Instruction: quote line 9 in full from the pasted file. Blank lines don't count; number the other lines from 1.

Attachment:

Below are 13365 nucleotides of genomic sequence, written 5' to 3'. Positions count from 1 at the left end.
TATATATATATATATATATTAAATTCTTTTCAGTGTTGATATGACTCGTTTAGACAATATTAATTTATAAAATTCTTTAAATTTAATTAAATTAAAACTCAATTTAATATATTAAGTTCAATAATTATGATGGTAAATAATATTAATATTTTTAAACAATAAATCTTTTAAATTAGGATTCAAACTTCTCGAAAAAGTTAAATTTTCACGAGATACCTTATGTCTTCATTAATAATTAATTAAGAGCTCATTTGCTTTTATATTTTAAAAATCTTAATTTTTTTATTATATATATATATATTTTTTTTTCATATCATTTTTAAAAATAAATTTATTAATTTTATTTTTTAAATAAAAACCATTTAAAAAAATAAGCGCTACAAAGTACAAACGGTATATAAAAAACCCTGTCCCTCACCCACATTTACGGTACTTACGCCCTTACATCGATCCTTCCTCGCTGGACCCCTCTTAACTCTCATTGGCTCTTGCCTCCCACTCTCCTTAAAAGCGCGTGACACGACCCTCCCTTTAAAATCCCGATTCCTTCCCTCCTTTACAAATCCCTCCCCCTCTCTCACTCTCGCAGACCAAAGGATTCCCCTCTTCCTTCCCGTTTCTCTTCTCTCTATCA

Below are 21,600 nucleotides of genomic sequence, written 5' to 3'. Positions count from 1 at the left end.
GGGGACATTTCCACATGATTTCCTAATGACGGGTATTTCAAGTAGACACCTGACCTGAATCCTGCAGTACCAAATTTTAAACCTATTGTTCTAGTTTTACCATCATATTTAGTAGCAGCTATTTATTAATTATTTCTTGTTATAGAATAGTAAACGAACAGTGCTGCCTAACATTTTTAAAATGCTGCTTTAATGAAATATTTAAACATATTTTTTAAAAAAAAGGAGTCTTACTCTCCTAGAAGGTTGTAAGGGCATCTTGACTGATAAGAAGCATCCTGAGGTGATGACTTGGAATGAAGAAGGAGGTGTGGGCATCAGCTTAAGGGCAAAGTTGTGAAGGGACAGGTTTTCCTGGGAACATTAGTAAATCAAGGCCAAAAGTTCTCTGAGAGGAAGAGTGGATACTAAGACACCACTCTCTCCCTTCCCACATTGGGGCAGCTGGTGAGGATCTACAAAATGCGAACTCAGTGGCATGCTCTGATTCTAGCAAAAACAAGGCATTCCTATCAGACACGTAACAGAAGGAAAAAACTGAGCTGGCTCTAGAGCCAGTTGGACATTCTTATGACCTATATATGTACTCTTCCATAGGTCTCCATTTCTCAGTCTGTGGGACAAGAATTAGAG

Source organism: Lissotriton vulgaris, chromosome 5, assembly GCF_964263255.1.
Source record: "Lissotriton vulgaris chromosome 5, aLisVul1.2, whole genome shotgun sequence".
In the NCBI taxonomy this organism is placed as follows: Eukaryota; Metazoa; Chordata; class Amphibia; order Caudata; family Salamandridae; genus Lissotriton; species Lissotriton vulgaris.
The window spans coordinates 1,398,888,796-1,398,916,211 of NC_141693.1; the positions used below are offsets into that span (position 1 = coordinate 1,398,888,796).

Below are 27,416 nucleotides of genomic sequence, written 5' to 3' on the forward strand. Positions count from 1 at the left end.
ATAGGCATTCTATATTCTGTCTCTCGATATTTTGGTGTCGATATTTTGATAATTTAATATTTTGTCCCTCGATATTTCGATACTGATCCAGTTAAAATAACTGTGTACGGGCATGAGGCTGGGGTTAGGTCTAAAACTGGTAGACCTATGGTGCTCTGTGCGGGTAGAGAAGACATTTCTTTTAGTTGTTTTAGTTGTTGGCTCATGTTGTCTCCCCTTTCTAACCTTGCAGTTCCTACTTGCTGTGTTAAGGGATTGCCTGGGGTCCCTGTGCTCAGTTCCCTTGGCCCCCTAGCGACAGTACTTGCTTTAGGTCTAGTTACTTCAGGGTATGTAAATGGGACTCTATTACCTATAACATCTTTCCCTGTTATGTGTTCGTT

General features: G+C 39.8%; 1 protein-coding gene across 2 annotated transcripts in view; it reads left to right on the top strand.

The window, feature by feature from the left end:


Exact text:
Below are 27,416 nucleotides of genomic sequence, written 5' to 3' on the forward strand. Positions count from 1 at the left end.